“Any LGBTQIA+ expression – our existence – is to be legally categorized and charged as pornography,” Brittain says of Project 2025’s objectives. “They want to remove any anti-discrimination protections that are afforded to the LGBTQIA+ community in terms of employment, housing, lending, and all other aspects of public life.” 

Project 2025 calls for rolling back gender-based anti-discrimination laws. 

Brittain notes that last year, state legislators across America entertained more than 500 anti-trans bills with more than 80 becoming law. This year, Utah passed an anti-trans bathroom measure.

“Trump has already spoken openly about being a dictator for at least a day and no dictator that I can find in history ever stopped after a day,” she says. 

To those who suggest Trump’s rants are bluster, Brittain points to the Supreme Court’s dismantling of Roe v. Wade.  

“He’s followed through on many things that sounded nearly impossible when he talked about it. And he doesn’t need a Republican House or Senate. He can do these things on his own and come back with America 2.0,” she says. “That’s the nightmare version. That’s what they’re promising, and that’s what Project 2025 does.”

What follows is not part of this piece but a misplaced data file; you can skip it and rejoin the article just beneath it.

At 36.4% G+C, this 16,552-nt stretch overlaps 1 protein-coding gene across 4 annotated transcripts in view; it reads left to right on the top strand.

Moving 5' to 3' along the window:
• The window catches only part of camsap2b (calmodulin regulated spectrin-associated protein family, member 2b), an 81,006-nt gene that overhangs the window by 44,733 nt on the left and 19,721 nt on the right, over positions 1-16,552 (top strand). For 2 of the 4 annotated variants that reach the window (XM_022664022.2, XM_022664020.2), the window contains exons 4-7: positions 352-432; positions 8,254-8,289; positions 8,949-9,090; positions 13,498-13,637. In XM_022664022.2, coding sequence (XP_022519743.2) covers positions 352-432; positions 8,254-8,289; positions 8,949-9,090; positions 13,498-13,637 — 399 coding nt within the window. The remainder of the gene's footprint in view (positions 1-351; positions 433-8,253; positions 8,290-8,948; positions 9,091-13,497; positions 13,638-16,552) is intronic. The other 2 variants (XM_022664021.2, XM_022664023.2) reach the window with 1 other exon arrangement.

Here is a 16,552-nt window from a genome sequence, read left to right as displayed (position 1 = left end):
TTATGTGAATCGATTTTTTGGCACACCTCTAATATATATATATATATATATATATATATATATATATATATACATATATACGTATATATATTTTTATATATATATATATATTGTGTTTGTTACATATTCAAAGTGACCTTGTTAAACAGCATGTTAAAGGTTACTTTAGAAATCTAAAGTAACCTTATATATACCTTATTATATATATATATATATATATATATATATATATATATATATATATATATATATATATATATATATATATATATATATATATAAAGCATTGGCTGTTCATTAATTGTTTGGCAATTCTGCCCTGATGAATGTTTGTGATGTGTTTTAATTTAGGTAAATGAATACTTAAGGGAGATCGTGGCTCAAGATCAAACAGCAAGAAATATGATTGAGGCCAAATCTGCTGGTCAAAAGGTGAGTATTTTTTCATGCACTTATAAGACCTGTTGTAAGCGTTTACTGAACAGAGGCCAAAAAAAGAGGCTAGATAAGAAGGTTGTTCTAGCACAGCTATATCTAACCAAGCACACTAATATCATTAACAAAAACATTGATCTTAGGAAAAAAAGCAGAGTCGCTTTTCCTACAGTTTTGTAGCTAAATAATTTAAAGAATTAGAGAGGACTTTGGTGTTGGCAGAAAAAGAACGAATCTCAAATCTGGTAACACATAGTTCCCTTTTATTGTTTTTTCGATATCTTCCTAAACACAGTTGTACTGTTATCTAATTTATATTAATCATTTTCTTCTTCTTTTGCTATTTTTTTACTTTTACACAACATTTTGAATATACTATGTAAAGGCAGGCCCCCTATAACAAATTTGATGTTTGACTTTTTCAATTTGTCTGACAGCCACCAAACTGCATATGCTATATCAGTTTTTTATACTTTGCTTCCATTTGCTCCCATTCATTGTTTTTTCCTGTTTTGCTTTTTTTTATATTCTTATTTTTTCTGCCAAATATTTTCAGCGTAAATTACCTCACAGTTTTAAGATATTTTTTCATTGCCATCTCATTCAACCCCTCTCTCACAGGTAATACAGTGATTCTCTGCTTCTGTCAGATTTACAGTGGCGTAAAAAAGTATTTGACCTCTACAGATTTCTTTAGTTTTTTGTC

Isn’t that prospect even more reason to support Lee, a Democrat with a history of winning general elections? 

“She’s not even waking people up to even vote Democrat,” she says of Lee. “She’s priding herself on being the most bipartisan member of Congress when there is no bipartisanship. If you feel satisfied with the establishment corporate candidate, then she’s a very good representative. But if you feel there are things that are not being addressed, it’s an issue.”  

Lee’s campaign declined to comment on Brittain’s criticisms, however, the Nevada State Democratic Party was quick to come to Lee’s defense.